This recipe also includes my main method for cooking rice. Just remember 1:2 ratio; 1 part rice to 2 parts liquid (water or stock typically). You don’t have to use oil or toast the rice like I do (although I promise it tastes SO much better that way!). The key to cooking rice is to bring the rice to a boil, stir, cover and turn off the heat. The rice will absorb all the liquid on its own in 20-25 minutes. All you have to do is fluff it at the end.

Saute andouille and vegetables separately. Remove to bowl.
Saute andouille and vegetables separately. Remove to bowl.

I promise this is an easy recipe that will help you fall out of the convenience food habit. And it could lead you to figure out some similar recipes of your own! Share with me if you like!

Stir flour into oil to start roux. Stir constantly until medium brown. Gradually stir in stock until smooth gravy is formed. Stir in sauces. Return meat and veggies to sauce and stir in beans
Stir flour into oil to start roux. Stir constantly until medium brown (like peanut butter). Gradually stir in stock until smooth gravy is formed. Stir in sauces. Return meat and veggies to sauce and stir in beans

Weeknight Red Beans and Rice

  • 3-5 T vegetable oil, divided
  • 1 C good long grain rice
  • 1/2 t salt
  • 2 C water or broth
  • 1 lb andouille sausage, 1/2 inch dice
  • 1 medium green pepper, 1/2 inch dice (approximately 1 cup)
  • 1 small onion, 1/2 inch dice (approximately 1 cup)
  • 3 stalks celery, 1/2 inch dice (approximately 1 cup)
  • 2 cloves garlic, minced
  • 2 T all purpose flour
  • 1 T Worcestershire sauce
  • 1 T hot sauce (start with this and add more if you like it spicy)
  • 1 – 1 1/2 C beef or chicken broth (I prefer beef)
  • 1 can red kidney beans, drained
  • Salt and Pepper to taste
  • Chopped parsley or scallions for garnish, optional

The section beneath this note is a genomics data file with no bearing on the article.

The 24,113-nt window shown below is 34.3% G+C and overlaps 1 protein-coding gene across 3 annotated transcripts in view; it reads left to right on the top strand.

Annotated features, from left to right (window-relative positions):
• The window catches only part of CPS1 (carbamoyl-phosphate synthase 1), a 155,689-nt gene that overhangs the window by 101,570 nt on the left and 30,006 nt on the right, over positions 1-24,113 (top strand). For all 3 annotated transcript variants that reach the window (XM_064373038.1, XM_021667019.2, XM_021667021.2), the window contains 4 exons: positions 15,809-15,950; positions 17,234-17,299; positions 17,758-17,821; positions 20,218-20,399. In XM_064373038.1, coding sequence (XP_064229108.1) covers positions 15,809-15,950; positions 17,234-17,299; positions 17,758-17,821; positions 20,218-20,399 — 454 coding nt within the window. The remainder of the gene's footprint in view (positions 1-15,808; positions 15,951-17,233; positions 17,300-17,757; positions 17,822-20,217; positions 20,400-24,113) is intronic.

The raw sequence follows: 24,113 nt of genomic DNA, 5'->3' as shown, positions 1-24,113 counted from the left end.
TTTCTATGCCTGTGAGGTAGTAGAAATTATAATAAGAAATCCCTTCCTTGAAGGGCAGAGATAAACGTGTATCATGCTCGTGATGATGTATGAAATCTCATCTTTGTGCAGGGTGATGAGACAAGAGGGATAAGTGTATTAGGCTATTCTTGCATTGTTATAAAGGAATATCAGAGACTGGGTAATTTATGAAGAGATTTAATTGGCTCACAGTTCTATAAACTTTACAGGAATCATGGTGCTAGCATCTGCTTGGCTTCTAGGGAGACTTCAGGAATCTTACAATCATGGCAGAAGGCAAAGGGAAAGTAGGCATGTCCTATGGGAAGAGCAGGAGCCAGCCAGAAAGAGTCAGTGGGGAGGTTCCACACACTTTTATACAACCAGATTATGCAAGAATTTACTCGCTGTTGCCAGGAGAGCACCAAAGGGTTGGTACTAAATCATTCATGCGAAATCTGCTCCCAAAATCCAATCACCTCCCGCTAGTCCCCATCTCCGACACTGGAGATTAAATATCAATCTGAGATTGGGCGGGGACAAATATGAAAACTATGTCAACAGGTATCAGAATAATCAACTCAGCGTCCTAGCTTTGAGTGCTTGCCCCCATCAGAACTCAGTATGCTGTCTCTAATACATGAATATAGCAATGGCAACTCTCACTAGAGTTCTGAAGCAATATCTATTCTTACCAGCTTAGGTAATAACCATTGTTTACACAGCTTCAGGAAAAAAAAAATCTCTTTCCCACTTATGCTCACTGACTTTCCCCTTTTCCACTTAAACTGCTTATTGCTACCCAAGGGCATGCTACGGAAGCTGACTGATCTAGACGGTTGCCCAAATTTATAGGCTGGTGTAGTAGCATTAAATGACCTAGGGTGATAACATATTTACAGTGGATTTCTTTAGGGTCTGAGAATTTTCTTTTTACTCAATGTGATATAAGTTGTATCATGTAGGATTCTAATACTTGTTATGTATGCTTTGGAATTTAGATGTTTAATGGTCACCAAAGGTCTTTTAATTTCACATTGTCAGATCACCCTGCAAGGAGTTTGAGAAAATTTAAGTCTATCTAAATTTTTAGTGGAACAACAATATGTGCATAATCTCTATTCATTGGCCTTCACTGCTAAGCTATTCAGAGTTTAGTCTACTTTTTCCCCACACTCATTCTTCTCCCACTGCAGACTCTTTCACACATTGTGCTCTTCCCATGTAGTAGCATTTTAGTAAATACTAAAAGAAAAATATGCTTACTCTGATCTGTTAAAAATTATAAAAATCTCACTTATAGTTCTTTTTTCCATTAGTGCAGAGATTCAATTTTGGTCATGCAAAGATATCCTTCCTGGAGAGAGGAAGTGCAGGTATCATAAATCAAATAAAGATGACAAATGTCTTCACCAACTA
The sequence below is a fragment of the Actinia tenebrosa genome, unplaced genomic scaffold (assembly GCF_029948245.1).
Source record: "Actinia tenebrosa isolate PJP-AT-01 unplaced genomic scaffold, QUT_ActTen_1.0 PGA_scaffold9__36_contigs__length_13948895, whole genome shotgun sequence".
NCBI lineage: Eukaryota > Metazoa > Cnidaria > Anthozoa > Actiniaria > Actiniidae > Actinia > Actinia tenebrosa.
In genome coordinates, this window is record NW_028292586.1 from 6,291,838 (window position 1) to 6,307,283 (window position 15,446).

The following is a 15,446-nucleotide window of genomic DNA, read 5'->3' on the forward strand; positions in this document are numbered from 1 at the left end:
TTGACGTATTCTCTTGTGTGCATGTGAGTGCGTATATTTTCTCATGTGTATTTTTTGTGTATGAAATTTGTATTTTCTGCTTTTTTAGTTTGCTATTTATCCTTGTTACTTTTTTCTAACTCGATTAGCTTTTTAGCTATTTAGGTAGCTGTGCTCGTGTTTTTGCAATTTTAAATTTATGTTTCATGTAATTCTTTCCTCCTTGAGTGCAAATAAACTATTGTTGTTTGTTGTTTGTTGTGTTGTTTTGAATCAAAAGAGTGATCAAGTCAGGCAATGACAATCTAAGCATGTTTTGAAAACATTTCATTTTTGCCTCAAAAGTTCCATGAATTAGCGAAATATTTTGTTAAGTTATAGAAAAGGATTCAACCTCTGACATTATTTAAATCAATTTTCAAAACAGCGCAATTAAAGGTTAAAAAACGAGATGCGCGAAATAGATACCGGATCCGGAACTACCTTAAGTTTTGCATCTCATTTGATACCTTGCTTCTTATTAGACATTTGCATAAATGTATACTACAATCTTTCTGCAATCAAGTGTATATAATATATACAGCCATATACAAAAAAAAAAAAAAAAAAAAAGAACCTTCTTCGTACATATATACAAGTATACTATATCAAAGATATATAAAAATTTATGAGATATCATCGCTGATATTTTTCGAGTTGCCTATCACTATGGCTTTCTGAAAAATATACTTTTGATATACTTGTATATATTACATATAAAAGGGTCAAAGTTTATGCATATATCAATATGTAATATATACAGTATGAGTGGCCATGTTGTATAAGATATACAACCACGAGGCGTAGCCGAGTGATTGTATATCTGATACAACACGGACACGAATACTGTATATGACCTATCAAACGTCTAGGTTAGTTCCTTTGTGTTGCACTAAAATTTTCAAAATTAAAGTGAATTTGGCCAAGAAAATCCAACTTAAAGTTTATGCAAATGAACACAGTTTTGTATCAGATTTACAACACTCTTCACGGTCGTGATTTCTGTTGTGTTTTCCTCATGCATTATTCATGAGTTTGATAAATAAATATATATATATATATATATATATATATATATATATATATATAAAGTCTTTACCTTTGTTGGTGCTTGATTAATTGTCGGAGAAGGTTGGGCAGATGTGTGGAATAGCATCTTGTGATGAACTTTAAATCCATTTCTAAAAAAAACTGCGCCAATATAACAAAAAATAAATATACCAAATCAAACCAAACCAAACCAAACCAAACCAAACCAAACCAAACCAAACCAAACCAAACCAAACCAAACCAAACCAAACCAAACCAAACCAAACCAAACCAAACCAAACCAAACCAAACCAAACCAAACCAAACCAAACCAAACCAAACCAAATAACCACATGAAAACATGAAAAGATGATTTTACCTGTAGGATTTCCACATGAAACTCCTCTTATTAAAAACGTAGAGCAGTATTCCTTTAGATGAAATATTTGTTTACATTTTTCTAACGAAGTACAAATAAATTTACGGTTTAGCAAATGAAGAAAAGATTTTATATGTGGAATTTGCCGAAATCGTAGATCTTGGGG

Heat 1 T oil in saucepan (with tight fitting lid) over medium high heat. Add salt and rice and saute until rice just begins to change color. Stir in water or broth and cover. Bring to a boil (don’t boil over – what a mess!), stir, replace lid and turn off the heat (if you have an electric range like I do, you may have to actually move it off the burner so it stops boiling). Allow to sit, covered, for 20-25 minutes until all liquid is absorbed.

Heat 1 T oil in large, deep skillet over medium heat. Add andouille and saute until just brown and crisp on edges about 5-7 minutes. Remove with slotted spoon to a plate or bowl and set aside, leaving the oil and drippings in the pan. In same pan, add celery. Saute for a 1-2 minutes, then add onions and bell pepper, adding a little more oil if needed. Saute until translucent, about 3-5 minutes. Add garlic and cook for one minute more (being careful not to brown the garlic too much). Remove vegetables with slotted spoon to plate or bowl with sausage and set aside. Add 2 T oil to same pan and stir in flour. Stir constantly for about five minutes (longer if you have the time) to make a roux. You want it as dark as you can get it without scorching it. I usually take mine to about the color of peanut butter. Gradually stir in broth, whisking after each addition until you have a lovely smooth gravy, thick enough to coat the back of a spoon. Add in Worcestershire and hot sauce and combine well. Add the sausage and vegetables back to the pan with your can of red beans (which I have forgotten more than once). Simmer for 5-10 minutes depending on how crunchy you like your vegetables. Salt and pepper to taste and add more hot sauce as needed.

Fluff rice with a fork.

Ladle stew into shallow bowls and top with a scoop of rice (or you could serve the stew on top of the rice – I just like the aesthetics of serving the rice on top) and garnish with chopped parsley or scallions.

Serves 4-6.

Serve with a big salad and you’ve got a satisfying and quick home cooked meal!

Enjoy!
Enjoy!

*A note to my kosher friends: Traditionally, red beans and rice is made with a pork andouille sausage. You could try this with chicken smoked sausage. It’s not going to taste quite the same but could certainly work.